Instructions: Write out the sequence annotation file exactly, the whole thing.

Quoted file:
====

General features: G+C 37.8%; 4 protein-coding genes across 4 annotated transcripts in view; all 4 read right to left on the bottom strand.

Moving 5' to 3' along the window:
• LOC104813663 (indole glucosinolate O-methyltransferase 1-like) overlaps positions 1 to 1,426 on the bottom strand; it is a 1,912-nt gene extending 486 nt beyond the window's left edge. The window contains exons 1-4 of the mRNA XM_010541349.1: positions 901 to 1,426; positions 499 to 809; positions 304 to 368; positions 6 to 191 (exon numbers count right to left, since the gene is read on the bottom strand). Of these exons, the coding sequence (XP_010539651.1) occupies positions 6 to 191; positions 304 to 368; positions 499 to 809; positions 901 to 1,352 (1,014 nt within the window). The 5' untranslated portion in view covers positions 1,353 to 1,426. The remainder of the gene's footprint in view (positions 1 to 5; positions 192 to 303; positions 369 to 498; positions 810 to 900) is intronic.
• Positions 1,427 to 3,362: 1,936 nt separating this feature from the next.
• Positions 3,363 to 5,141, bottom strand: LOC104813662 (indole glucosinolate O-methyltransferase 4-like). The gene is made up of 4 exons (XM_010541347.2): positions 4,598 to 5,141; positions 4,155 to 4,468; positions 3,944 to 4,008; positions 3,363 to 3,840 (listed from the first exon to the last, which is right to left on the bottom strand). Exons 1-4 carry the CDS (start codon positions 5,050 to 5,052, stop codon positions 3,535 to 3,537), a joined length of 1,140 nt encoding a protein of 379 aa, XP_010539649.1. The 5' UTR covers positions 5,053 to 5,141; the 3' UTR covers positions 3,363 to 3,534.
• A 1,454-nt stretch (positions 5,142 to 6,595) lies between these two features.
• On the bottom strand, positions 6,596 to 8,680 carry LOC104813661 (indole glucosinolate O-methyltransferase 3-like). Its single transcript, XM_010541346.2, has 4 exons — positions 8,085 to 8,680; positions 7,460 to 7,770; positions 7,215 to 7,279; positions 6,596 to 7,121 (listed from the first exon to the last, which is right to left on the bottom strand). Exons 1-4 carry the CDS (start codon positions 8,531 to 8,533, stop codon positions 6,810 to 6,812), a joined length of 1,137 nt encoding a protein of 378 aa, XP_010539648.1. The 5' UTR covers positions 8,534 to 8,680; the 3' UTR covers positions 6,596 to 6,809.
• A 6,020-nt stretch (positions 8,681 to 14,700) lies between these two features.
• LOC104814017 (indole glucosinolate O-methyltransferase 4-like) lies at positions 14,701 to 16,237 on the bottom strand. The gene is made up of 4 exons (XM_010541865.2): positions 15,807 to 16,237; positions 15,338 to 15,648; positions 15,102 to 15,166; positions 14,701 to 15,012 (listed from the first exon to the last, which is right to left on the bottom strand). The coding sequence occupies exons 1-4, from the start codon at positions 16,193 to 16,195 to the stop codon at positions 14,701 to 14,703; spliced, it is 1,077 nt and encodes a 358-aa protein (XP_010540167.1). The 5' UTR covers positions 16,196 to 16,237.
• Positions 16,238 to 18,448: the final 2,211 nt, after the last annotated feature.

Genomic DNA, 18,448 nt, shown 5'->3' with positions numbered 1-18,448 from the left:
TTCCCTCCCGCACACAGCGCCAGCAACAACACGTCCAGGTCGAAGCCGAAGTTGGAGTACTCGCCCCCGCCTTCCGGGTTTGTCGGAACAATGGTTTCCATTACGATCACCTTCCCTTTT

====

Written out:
General features: G+C 37.8%; 4 protein-coding genes across 4 annotated transcripts in view; all 4 read right to left on the bottom strand.

Moving 5' to 3' along the window:
• LOC104813663 (indole glucosinolate O-methyltransferase 1-like) overlaps positions 1 to 1,426 on the bottom strand; it is a 1,912-nt gene extending 486 nt beyond the window's left edge. The window contains exons 1-4 of the mRNA XM_010541349.1: positions 901 to 1,426; positions 499 to 809; positions 304 to 368; positions 6 to 191 (exon numbers count right to left, since the gene is read on the bottom strand). Of these exons, the coding sequence (XP_010539651.1) occupies positions 6 to 191; positions 304 to 368; positions 499 to 809; positions 901 to 1,352 (1,014 nt within the window). The 5' untranslated portion in view covers positions 1,353 to 1,426. The remainder of the gene's footprint in view (positions 1 to 5; positions 192 to 303; positions 369 to 498; positions 810 to 900) is intronic.
• Positions 1,427 to 3,362: 1,936 nt separating this feature from the next.
• Positions 3,363 to 5,141, bottom strand: LOC104813662 (indole glucosinolate O-methyltransferase 4-like). The gene is made up of 4 exons (XM_010541347.2): positions 4,598 to 5,141; positions 4,155 to 4,468; positions 3,944 to 4,008; positions 3,363 to 3,840 (listed from the first exon to the last, which is right to left on the bottom strand). Exons 1-4 carry the CDS (start codon positions 5,050 to 5,052, stop codon positions 3,535 to 3,537), a joined length of 1,140 nt encoding a protein of 379 aa, XP_010539649.1. The 5' UTR covers positions 5,053 to 5,141; the 3' UTR covers positions 3,363 to 3,534.
• A 1,454-nt stretch (positions 5,142 to 6,595) lies between these two features.
• On the bottom strand, positions 6,596 to 8,680 carry LOC104813661 (indole glucosinolate O-methyltransferase 3-like). Its single transcript, XM_010541346.2, has 4 exons — positions 8,085 to 8,680; positions 7,460 to 7,770; positions 7,215 to 7,279; positions 6,596 to 7,121 (listed from the first exon to the last, which is right to left on the bottom strand). Exons 1-4 carry the CDS (start codon positions 8,531 to 8,533, stop codon positions 6,810 to 6,812), a joined length of 1,137 nt encoding a protein of 378 aa, XP_010539648.1. The 5' UTR covers positions 8,534 to 8,680; the 3' UTR covers positions 6,596 to 6,809.
• A 6,020-nt stretch (positions 8,681 to 14,700) lies between these two features.
• LOC104814017 (indole glucosinolate O-methyltransferase 4-like) lies at positions 14,701 to 16,237 on the bottom strand. The gene is made up of 4 exons (XM_010541865.2): positions 15,807 to 16,237; positions 15,338 to 15,648; positions 15,102 to 15,166; positions 14,701 to 15,012 (listed from the first exon to the last, which is right to left on the bottom strand). The coding sequence occupies exons 1-4, from the start codon at positions 16,193 to 16,195 to the stop codon at positions 14,701 to 14,703; spliced, it is 1,077 nt and encodes a 358-aa protein (XP_010540167.1). The 5' UTR covers positions 16,196 to 16,237.
• Positions 16,238 to 18,448: the final 2,211 nt, after the last annotated feature.

Genomic DNA, 18,448 nt, shown 5'->3' with positions numbered 1-18,448 from the left:
TTCCCTCCCGCACACAGCGCCAGCAACAACACGTCCAGGTCGAAGCCGAAGTTGGAGTACTCGCCCCCGCCTTCCGGGTTTGTCGGAACAATGGTTTCCATTACGATCACCTTCCCTTTT